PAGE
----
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Anti-racist protesters in Charlottesville angered by heightened police presence, riot gear

12 August 2018

President Donald Trump on Saturday was critical of racism in a tweet acknowledging the anniversary of a white nationalist rally in Charlottesville, Va., that turned deadly previous year.

FILE - A vehicle plows into a group of counter-protesters marching in Charlottesville, Virginia, on the day of the "Unite the Right" rally, August 12, 2017, killing one person and injuring scores of others.

Mr. Trump faced bipartisan criticism for his response in the aftermath of the unrest previous year.

Authorities had carefully planned for Saturday's event in Charlottesville, which previous year became the scene of the Unite the Right rally's clash with the leftist Antifa protesters. We must come together as a nation, ' Trump tweeted on Saturday morning. But, he added, "The state police is fully prepared to act on any inciteful violence". "Peace to ALL Americans!" he tweeted.

Another far-right rally is scheduled for Sunday, right outside the White House.

Estimates vary on how many white nationalist protesters will show up.

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The rally attracted counter protesters, and clashes quickly broke out between the two groups.

On August 12, hundreds of white nationalists - including neo-Nazis, skinheads and Ku Klux Klan members - descended on Charlottesville in part to protest the city's decision chose to remove a monument to Confederate Gen. Robert E. Lee from a park. The declarations enable law enforcement to access state resources, including the National Guard, if unrest breaks out at events in and around Charlottesville and outside Washington, where a "Unite the Right 2" rally is set to occur.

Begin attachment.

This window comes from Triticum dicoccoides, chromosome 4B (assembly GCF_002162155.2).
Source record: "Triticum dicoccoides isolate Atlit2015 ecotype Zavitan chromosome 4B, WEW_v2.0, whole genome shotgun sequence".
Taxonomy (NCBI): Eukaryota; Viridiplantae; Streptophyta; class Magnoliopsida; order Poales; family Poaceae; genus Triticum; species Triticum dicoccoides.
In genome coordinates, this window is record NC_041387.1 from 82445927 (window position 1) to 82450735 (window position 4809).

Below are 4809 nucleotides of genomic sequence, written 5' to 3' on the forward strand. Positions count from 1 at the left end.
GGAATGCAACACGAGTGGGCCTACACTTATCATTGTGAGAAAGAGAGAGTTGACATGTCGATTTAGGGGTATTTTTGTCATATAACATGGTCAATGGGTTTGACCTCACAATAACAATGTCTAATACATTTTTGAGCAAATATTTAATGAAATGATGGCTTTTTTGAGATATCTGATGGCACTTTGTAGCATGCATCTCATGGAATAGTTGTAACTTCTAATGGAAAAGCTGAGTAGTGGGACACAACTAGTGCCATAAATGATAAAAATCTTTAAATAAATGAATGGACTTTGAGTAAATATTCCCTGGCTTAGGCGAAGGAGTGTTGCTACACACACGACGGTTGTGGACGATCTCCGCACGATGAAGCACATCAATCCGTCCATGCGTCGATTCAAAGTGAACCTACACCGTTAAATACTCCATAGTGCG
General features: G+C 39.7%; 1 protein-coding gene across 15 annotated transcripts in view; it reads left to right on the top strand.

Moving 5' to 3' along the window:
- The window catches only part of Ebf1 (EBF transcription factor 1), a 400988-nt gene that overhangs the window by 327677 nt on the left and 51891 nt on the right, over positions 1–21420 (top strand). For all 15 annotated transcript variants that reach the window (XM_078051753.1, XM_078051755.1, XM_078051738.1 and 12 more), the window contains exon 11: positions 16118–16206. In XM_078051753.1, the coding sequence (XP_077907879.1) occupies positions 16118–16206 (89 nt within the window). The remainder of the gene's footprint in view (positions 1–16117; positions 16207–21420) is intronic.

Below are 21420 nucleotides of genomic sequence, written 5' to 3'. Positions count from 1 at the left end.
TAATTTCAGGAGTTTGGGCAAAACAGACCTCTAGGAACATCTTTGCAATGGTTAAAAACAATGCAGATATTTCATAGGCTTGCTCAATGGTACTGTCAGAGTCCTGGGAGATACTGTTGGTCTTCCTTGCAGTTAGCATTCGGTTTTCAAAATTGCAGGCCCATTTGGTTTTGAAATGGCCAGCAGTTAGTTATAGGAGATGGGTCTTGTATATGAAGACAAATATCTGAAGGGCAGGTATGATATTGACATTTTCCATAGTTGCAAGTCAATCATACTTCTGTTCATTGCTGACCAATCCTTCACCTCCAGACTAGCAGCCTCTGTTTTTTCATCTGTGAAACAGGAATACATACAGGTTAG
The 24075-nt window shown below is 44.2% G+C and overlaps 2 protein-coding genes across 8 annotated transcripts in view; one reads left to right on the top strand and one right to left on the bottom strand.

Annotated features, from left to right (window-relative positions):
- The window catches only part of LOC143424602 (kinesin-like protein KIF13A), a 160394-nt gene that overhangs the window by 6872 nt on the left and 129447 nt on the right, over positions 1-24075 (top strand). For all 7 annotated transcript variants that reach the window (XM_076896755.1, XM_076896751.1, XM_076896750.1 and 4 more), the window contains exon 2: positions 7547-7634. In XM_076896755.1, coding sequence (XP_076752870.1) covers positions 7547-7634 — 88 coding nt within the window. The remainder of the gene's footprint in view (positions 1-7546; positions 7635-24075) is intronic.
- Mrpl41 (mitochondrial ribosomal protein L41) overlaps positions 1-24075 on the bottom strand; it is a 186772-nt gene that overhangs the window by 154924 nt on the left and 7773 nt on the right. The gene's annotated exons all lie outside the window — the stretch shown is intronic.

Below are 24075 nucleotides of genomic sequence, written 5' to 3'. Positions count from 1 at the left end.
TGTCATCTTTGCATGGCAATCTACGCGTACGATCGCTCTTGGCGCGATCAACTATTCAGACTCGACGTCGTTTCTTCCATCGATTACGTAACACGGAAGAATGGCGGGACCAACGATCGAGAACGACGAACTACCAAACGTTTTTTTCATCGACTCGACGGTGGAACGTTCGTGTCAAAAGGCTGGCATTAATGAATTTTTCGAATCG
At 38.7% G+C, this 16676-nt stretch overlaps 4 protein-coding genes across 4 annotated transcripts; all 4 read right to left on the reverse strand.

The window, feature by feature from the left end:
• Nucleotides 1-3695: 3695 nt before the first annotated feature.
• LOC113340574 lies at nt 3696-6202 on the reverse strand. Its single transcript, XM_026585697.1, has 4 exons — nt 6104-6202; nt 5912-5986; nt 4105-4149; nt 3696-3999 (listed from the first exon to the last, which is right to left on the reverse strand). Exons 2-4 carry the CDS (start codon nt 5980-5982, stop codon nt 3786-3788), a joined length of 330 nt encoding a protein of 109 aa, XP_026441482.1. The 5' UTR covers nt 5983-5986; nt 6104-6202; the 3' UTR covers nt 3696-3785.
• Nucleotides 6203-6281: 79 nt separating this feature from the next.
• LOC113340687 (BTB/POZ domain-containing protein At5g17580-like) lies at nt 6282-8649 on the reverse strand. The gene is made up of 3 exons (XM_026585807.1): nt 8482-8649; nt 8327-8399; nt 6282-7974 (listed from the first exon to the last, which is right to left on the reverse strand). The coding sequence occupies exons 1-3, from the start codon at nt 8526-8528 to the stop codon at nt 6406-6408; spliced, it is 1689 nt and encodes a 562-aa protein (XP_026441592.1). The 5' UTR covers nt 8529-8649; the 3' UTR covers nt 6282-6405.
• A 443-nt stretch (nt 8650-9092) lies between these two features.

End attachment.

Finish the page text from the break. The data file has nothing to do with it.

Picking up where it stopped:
"What about the "alt-left" that came charging at, as you say, the 'alt-right, ' do they have any semblance of guilt?"

Secret service officials will join officers from Washington DC's police force and the National Park Service to ensure there is no repeat of the violent clashes this time past year.

The mother of Heather Heyer, the 32-year-old woman who was hit by a vehicle and killed last year, has also spoken publicly leading up to the anniversary.

Bowser said she recently spoke with an elderly Washington, D.C., resident who told her she was afraid. Two state troopers also died that day in a helicopter crash near Charlottesville.

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Kessler had applied for a permit to hold his anniversary rally in Charlottesville, and had sued the city when they denied him the permit, but he dropped his battle with the city in late July.

A group of anti-fascist protesters, sometimes known as "Antifa", marched in the afternoon, carrying signs with messages like "Good Night White Pride".

In addition to Kessler, also planning to attend the white-supremacist rally, according to documents obtained by Washington City Paper from the National Park Service, are David Duke, a former Ku Klux Klan grand wizard, and several neo-Nazis and Holocaust deniers. I hope that as we remember the lives lost a year ago, we also renew our commitment to equity and diversity. Richard Spencer, a leading white-nationalist leader who helped Kessler organize last year's event, has said he will not participate in Sunday's rally. "This year, I'm afraid of the police", Woolfork said.

States of emergency were declared on Wednesday for the Commonwealth of Virginia and Charlottesville.

Protesters march ahead of the one year anniversary of the 2017 Charlottesville "Unite the Right" protests, in Charlottesville, Virginia, U.S., August 11, 2018.

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Anti-racist protesters in Charlottesville angered by heightened police presence, riot gear